By Katie Kieffer
Roman historian Titus Livius (Livy) would love the new World War II movie, Dunkirk, because Livy believed: “the study of history is the best medicine for a sick mind.”
Livy was not the only prominent Roman thinker to value historical studies. Marcus Tullius Cicero—one of Rome’s finest orators—concurred: “To not know what happened before one was born is to live as a child.” And America’s founding father James Madison agreed with the Romans, warning: “A well-instructed people alone can be permanently a free people.”
Suffering from a mental illness; immature; or in danger of serfdom—is how these three renowned thinkers describe a citizen who is historically illiterate. Alarmingly, then, polls show that the average American adult has a very weak grasp of history and the majority of Americans do not fully understand the Constitution or the three branches of government.
History textbooks in American classrooms are becoming so politically correct that some states are formally inviting parents to challenge the texts. On June 26, Florida Gov. Rick Scott signed HB 989 Instructional Materials Bill, empowering parents to challenge classroom materials that include revisionist (i.e. inaccurate) accounts of U.S. and world history.
The good news? British-American film director Christopher Nolan (famous for his Batman movies) has reinvigorated Americans with a zeal for historical accuracy.
Nolan’s new blockbuster hit, Dunkirk, serves history, straight-up. There are no rocks in this drink. No training wheels on this bike. “Intense” is not an intense-enough word to describe Dunkirk. It’s simply a tidal wave of truth.
Dunkirk is like one huge wave that crashes in on you for 106 minutes. You want to cry, choke, run. And then, it’s over. 106 minutes felt like 16—and you immediately want to watch it again.
The story follows Allied soldiers—many of them 18- and 19-year-old boys—who are hopelessly isolated on the beaches of Dunkirk in the spring of 1940. The soldiers’ challenge, according to Nolan: “It really was a question of… [could they miraculously escape] before having to either surrender or be annihilated by the Germans? That was the choice: surrender or annihilation.”
Nolan’s film is a hit with the general public but he has many critics in the media who are upset that the soldiers in his film are mostly male and white.
Feminist commentators like Marie Claire’s Mehera Bonner are fuming that Nolan dared to tell the story of Dunkirk in a factual way. She wrote: “Dunkirk felt like an excuse for men to celebrate maleness… If Nolan’s entire purpose is breaking the established war movie mold and doing something different—why not make a movie about women in World War II?”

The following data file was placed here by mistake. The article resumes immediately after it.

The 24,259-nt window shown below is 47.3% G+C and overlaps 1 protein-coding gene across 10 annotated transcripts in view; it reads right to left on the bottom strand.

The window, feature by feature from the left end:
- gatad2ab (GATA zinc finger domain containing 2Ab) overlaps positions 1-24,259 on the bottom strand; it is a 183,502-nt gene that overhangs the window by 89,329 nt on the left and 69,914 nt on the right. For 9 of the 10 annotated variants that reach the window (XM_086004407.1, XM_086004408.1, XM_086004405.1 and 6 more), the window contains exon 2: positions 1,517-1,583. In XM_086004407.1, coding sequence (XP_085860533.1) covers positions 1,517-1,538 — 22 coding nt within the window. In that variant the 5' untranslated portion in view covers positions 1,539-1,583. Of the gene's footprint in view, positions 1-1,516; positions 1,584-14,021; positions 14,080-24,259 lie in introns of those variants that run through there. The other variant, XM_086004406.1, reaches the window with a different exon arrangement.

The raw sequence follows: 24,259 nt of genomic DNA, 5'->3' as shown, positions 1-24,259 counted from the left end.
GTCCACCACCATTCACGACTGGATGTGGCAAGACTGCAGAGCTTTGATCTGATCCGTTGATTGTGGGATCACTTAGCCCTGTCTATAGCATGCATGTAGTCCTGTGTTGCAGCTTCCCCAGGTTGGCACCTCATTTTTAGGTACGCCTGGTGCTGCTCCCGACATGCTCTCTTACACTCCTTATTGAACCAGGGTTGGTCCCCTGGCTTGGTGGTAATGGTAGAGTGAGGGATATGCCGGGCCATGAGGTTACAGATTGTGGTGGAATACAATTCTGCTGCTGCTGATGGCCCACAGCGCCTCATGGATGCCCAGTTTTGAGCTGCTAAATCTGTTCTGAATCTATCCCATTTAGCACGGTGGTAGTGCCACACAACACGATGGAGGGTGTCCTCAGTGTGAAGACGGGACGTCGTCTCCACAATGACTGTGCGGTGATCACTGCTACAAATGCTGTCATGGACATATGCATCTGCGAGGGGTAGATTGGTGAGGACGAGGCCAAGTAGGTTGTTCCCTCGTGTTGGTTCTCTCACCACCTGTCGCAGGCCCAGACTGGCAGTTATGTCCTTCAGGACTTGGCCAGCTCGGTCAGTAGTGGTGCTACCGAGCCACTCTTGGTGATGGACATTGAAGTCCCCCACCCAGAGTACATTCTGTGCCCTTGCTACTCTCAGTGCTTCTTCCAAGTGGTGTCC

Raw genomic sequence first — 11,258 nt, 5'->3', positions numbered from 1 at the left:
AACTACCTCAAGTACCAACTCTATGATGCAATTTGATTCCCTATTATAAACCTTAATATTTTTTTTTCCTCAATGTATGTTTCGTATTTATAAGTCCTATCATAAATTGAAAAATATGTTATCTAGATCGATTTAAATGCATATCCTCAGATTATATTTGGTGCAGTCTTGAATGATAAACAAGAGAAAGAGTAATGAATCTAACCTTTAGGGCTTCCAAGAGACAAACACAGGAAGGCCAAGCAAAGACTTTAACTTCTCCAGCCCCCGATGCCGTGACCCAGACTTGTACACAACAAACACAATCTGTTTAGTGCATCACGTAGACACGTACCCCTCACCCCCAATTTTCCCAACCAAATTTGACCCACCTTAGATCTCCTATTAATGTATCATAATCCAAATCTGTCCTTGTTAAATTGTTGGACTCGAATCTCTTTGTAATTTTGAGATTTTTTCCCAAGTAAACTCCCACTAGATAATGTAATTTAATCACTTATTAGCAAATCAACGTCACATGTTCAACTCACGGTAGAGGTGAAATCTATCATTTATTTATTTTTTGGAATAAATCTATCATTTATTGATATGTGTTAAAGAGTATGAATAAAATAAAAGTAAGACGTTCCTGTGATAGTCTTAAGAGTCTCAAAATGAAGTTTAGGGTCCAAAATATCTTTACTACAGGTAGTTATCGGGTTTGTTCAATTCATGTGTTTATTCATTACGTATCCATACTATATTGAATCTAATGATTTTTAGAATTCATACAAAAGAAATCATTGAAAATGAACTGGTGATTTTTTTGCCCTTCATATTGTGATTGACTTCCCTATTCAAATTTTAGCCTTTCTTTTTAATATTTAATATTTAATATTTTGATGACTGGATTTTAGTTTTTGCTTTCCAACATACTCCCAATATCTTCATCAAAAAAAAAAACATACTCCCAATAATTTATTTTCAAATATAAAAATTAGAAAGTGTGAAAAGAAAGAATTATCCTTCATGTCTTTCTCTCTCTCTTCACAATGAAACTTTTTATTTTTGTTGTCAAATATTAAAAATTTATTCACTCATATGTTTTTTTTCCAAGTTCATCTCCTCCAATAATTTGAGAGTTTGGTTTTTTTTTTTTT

First, Ms. Bonner, this is a free country and you may certainly make such a movie yourself. Second, it was men who fought on the front lines in World War II. But the real question is: why make such a puerile comment? A movie does not detract from women merely because it features men.
Truth is not demeaning to women. Re-writing history is demeaning because it minimizes the value of women—like my grandmother who served in World War II as a nurse while dating a Marine who would eventually become my grandfather. She fought a different battle on the Homefront while also enduring the heartache of missing her beloved and not knowing—sometimes for weeks—whether he might be injured, or even dead. But she never called herself a soldier.
In Dunkirk, Nolan also made the supposedly controversial decision to portray good men as good. Moreover, Nolan encourages us to admire moral courage rather than to see it—as many modern directors would—as weakness or naiveté. In Dunkirk, there’s no Frank Underwood; no anti-hero who is glamorized for clawing his way to raw power. Instead, we see many men of all ages making real sacrifices; risking all they have to help others and protect their country.
We don’t see—but we know—there were many women making sacrifices too. Women whose husbands, sons and brothers took their small recreational and fishing boats (around 700 boats in total) out over the treacherous English Channel waters—and braved bombs falling from the sky—to save roughly 338,000 troops in a mission called Operation Dynamo.
In a closing scene where a fleet of small boats cruises in to rescue the soldiers, we see one woman standing on one boat, alongside an all-male crew. Her shoulders are thrown back and her head is high. The only thing moving about this brave, statuesque soul is her long, dark skirt—beating in the wind. You get the sense that she is a single or recently married woman with no children yet under her care; a woman who risked her life to offer troops first aid and comfort. Earlier in the film, we see another woman on a larger boat—a professional nurse in uniform—offering soldiers toast and tea.
It’s apparently hard for liberals to watch a movie like Dunkirk because it tells the truth about men and women—that they are different and that these differences allow society to flourish even amid the chaos of war. The story of Operation Dynamo, told factually, shows that when ordinary men and women with strong moral compasses do that thing at which they are respectively better (fighting vs. nourishing) miracles can happen.
Few words are uttered in this movie. The characters’ actions speak for them. You walk away from Dunkirk motivated to be noble and courageous. And that is the power of telling truthful history.